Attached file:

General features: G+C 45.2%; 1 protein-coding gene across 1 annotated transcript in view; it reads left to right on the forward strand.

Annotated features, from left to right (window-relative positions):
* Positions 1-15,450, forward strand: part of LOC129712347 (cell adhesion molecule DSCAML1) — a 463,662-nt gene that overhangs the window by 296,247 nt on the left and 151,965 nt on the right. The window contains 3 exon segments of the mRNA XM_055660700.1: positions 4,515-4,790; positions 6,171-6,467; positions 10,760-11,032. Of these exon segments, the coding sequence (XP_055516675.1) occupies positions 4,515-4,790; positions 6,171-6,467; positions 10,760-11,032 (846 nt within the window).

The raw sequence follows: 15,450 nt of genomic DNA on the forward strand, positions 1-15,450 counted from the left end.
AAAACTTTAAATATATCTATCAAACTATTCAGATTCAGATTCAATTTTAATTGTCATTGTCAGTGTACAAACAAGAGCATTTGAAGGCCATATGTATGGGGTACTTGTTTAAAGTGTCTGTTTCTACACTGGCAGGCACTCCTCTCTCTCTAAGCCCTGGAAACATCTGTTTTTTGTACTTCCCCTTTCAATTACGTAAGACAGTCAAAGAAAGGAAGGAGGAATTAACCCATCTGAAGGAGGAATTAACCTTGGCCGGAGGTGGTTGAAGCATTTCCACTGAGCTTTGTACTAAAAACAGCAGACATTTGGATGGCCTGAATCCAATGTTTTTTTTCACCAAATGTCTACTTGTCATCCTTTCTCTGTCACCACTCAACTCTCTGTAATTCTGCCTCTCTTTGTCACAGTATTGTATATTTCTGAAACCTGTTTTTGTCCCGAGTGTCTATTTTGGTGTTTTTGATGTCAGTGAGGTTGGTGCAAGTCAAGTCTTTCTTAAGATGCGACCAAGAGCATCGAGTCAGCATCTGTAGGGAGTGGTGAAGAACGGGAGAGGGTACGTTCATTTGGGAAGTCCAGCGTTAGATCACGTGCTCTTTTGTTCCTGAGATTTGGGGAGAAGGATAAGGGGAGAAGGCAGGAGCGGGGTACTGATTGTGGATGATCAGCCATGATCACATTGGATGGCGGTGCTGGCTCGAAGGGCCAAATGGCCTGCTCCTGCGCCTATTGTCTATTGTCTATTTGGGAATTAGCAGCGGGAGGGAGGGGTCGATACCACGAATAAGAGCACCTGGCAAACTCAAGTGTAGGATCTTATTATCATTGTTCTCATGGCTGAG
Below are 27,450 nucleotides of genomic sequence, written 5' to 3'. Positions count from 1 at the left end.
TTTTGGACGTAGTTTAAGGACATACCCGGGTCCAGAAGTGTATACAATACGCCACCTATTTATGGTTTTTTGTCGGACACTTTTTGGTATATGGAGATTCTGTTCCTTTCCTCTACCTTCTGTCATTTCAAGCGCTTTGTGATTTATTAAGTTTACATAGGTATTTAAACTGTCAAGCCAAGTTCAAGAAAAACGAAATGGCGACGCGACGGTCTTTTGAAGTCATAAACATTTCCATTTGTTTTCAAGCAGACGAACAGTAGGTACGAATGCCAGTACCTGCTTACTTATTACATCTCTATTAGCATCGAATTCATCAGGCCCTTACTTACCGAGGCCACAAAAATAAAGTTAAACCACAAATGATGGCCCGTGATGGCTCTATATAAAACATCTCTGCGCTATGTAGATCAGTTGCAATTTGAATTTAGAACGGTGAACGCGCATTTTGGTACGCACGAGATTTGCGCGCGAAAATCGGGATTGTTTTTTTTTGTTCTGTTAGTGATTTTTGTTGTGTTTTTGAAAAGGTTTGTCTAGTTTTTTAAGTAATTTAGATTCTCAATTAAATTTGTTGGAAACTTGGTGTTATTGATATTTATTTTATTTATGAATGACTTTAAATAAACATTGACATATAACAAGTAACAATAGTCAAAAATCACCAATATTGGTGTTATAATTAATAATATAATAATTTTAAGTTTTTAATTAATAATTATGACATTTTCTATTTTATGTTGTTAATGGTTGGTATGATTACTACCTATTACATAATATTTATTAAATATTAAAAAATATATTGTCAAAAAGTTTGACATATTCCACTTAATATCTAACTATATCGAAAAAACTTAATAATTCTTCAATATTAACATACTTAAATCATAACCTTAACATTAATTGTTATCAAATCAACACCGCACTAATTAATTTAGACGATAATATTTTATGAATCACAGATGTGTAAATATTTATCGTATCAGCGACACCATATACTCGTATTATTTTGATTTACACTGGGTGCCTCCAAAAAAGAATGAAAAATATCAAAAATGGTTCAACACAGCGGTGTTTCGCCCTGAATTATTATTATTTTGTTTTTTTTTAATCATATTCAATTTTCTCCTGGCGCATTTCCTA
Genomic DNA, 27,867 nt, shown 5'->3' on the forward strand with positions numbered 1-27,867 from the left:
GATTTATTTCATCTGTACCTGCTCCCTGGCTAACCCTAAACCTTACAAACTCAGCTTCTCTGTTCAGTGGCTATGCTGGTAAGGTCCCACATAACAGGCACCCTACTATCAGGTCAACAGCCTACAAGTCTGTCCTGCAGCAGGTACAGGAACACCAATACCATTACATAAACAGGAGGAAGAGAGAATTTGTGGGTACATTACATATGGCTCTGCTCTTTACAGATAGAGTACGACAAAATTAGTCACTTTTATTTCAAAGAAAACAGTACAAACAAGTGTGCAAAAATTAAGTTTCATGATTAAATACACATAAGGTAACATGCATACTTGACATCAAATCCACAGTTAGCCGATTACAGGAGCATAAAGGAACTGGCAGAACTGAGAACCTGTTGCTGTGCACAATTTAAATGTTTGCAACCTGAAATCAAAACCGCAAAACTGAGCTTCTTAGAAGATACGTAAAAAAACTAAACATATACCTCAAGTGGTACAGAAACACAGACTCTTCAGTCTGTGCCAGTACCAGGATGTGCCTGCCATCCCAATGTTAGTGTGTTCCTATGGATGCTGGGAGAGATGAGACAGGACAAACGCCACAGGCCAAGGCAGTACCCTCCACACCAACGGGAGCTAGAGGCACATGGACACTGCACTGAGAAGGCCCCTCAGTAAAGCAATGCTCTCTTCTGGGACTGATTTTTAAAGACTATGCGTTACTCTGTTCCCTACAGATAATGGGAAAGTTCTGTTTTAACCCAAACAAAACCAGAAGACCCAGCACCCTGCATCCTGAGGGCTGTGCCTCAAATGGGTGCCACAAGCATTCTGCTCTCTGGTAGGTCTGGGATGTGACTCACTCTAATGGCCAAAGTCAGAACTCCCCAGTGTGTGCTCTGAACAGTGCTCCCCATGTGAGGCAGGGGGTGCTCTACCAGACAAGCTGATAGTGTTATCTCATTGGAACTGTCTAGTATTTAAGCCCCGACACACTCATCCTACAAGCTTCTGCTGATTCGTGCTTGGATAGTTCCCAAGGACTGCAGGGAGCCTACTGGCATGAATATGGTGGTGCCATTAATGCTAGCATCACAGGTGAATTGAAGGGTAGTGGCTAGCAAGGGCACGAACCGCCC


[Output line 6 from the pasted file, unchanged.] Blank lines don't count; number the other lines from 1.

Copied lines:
Below are 27,450 nucleotides of genomic sequence, written 5' to 3'. Positions count from 1 at the left end.